GNOME 3.4 was released yesterday and a Live demo ISO CD was made available shortly after. According to the Release Notes, it comes with some very cool features and the usual bugfixes. While I wondered, based on the Release Notes, whether the new features will make you a fan in this article, the Live demo CD gave me an opportunity to take the new system for a test drive – for a firsthand experience.
At first glance, the developers have not really changed the default look of the desktop at all. While that is still annoying, some of the new features and some enhancements to existing applications are impressive.
So, whether the new features will make you a fan or not will depend on what distribution you will be using. If your distribution is one that ships with the default GNOME 3.4 desktop, then you likely be disappointed. However, if you will be using a distribution like Deepin Linux and Comice OS 4, two distributions that ship with a heavily modified GNOME 3 desktop, then you will most likely have a positive opinion of the desktop. I am especially interested in what the Deepin Linux release will be like, because that is one distribution that is striking in the right direction.
While await the first distribution to ship with the new GNOME 3, here are screen shots from a test system running the Live demo CD.
A few existing applications were renamed. One of them, is the GNOME Disk Utility, which was renamed to Disks. The main interface is shown below. Until I can use it to mess with disk and disk partitions on a real system, there is very little I can write about it. If you are new to Linux, this is the application that you use to manage disks on a GNOME desktop.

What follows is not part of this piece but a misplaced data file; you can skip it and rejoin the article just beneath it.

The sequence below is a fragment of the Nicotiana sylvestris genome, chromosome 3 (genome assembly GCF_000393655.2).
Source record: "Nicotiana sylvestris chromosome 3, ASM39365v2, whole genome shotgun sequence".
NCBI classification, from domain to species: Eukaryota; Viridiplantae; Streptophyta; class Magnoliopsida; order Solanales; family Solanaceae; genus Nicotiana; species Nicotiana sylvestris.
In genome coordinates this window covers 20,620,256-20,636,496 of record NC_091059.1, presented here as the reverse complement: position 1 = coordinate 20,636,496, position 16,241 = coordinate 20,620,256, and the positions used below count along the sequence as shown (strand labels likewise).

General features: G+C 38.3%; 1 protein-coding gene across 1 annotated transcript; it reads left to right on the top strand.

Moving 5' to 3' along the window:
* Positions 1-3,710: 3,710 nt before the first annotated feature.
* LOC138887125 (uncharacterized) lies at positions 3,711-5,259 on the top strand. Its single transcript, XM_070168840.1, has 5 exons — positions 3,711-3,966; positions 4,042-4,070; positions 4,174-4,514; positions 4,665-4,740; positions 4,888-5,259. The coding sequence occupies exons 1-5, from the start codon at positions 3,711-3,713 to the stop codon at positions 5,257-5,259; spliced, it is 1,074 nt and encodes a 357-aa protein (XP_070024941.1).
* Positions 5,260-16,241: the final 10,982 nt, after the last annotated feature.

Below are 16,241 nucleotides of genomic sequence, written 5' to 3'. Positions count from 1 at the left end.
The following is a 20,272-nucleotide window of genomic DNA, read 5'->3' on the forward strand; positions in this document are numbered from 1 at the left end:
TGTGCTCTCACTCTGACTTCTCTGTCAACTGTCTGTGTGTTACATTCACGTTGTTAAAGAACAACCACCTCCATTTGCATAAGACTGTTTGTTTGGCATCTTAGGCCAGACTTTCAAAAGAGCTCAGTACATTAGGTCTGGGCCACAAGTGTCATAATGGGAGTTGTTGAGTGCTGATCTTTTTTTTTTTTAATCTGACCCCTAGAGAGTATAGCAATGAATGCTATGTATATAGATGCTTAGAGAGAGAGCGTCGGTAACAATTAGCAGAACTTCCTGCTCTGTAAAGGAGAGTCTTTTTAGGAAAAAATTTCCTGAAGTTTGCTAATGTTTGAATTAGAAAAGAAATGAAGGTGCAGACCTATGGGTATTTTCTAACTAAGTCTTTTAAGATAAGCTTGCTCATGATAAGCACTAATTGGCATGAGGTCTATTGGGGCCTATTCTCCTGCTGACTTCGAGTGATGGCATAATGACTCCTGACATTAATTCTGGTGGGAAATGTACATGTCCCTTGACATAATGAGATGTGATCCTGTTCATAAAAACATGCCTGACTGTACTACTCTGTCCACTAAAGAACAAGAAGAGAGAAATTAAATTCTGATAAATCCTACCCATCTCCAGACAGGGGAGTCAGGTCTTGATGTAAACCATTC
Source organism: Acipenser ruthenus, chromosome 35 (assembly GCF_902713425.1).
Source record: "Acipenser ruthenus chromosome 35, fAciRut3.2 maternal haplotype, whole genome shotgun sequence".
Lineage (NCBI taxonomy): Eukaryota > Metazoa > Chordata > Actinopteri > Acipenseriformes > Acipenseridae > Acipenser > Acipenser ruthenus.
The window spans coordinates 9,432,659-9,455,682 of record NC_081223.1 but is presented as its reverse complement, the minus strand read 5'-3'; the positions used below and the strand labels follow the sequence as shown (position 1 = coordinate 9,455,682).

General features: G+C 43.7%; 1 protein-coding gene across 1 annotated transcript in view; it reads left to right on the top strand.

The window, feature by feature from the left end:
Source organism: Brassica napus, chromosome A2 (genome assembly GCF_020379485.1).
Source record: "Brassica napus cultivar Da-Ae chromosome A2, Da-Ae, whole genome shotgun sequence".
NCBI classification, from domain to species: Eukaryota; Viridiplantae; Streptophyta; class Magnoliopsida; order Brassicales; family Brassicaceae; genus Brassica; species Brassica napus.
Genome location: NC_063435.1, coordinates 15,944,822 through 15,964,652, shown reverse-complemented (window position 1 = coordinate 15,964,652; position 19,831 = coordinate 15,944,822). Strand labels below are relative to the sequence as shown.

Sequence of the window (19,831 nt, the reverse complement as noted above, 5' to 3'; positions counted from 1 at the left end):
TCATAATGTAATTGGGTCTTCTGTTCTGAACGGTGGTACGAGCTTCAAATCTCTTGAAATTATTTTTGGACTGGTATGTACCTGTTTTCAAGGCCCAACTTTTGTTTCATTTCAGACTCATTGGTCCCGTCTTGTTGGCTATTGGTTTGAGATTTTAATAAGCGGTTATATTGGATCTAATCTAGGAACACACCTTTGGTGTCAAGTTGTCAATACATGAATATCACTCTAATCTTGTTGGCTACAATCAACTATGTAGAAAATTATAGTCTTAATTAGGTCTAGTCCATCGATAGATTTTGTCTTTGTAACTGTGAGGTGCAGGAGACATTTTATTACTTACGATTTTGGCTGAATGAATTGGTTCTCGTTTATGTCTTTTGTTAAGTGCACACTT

And this is Contacts, the contact manager. By clicking on the appropriate button in the right section, you can initiate communication with a contact via email, chat or phone. Really nice!
Those screen shots are two example of applications that have been tweaked in GNOME 3.4. Another one is Epiphany, the Web browser, which was renamed to Web. Despite the enhancements which it was supposed to have received, I could never get it to stop crashing, which it did every time I tried to use it. It definitely needs more attention from the developers.
Two other features that I really like, are the built-in screen recorder and Boxes, an application that makes it easy to run other operating systems on your GNOME 3.4 system. Sort of like a built-in OS virtualization tool. Boxes and the screen recorder deserve a dedicated article, so look out for them latest tomorrow.
The rest of the screen shot shows what has not changed. This is the default desktop. If there is one thing I dislike, it is the default GNOME 3 desktop. The developers obviously have turned a deaf ear to the community of users.
The same desktop showing the calendar.
Activities view showing the Dock and the virtual workspace panel.
Activities view showing just the Dock. Boxes is a default item on the Dock. You will be reading a lot about Boxes because I think it is a very cool tool. Whether it will work as advertised is another matter.
This is actually the desktop showing Totem playing the WebM video I made of the system using the built-in screen recorder. Unfortunately, the system froze, likely as a result of trying to get too many tasks going on at the same time. The built-in screen recorder worked quite well.
This is a screen shot of the Disk Usage Analyzer, showing information about the local file system.
From the same application, you can connect to a remote host and view disk usage information.
A view of the applications menu, showing some installed applications.
boxes is new thing.